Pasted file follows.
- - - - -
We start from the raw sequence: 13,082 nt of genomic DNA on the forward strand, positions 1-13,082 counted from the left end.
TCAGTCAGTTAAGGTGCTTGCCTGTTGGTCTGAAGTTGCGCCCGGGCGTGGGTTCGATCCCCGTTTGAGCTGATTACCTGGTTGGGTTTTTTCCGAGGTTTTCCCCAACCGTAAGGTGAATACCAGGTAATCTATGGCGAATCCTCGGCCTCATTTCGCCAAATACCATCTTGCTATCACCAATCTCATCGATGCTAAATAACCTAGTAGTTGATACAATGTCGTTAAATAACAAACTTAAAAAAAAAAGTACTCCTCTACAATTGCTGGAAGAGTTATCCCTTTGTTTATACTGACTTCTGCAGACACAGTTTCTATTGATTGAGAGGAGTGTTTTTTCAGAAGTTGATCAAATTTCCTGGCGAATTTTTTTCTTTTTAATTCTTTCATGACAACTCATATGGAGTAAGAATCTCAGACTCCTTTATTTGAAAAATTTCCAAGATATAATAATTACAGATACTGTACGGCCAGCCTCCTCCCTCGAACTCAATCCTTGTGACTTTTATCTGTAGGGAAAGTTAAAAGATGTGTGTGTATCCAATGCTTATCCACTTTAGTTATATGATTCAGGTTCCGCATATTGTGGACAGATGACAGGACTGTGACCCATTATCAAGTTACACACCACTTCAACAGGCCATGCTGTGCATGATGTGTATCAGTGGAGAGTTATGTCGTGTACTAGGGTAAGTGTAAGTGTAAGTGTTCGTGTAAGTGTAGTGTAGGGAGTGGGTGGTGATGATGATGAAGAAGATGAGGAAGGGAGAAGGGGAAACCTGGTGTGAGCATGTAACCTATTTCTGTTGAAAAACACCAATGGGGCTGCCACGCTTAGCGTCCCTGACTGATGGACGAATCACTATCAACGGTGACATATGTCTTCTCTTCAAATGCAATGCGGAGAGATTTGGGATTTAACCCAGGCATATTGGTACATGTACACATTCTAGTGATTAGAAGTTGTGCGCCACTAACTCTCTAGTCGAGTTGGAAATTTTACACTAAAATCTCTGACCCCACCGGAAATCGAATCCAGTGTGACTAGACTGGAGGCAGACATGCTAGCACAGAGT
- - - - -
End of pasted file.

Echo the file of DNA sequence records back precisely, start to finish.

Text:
We start from the raw sequence: 13,082 nt of genomic DNA on the forward strand, positions 1-13,082 counted from the left end.
TCAGTCAGTTAAGGTGCTTGCCTGTTGGTCTGAAGTTGCGCCCGGGCGTGGGTTCGATCCCCGTTTGAGCTGATTACCTGGTTGGGTTTTTTCCGAGGTTTTCCCCAACCGTAAGGTGAATACCAGGTAATCTATGGCGAATCCTCGGCCTCATTTCGCCAAATACCATCTTGCTATCACCAATCTCATCGATGCTAAATAACCTAGTAGTTGATACAATGTCGTTAAATAACAAACTTAAAAAAAAAAGTACTCCTCTACAATTGCTGGAAGAGTTATCCCTTTGTTTATACTGACTTCTGCAGACACAGTTTCTATTGATTGAGAGGAGTGTTTTTTCAGAAGTTGATCAAATTTCCTGGCGAATTTTTTTCTTTTTAATTCTTTCATGACAACTCATATGGAGTAAGAATCTCAGACTCCTTTATTTGAAAAATTTCCAAGATATAATAATTACAGATACTGTACGGCCAGCCTCCTCCCTCGAACTCAATCCTTGTGACTTTTATCTGTAGGGAAAGTTAAAAGATGTGTGTGTATCCAATGCTTATCCACTTTAGTTATATGATTCAGGTTCCGCATATTGTGGACAGATGACAGGACTGTGACCCATTATCAAGTTACACACCACTTCAACAGGCCATGCTGTGCATGATGTGTATCAGTGGAGAGTTATGTCGTGTACTAGGGTAAGTGTAAGTGTAAGTGTTCGTGTAAGTGTAGTGTAGGGAGTGGGTGGTGATGATGATGAAGAAGATGAGGAAGGGAGAAGGGGAAACCTGGTGTGAGCATGTAACCTATTTCTGTTGAAAAACACCAATGGGGCTGCCACGCTTAGCGTCCCTGACTGATGGACGAATCACTATCAACGGTGACATATGTCTTCTCTTCAAATGCAATGCGGAGAGATTTGGGATTTAACCCAGGCATATTGGTACATGTACACATTCTAGTGATTAGAAGTTGTGCGCCACTAACTCTCTAGTCGAGTTGGAAATTTTACACTAAAATCTCTGACCCCACCGGAAATCGAATCCAGTGTGACTAGACTGGAGGCAGACATGCTAGCACAGAGT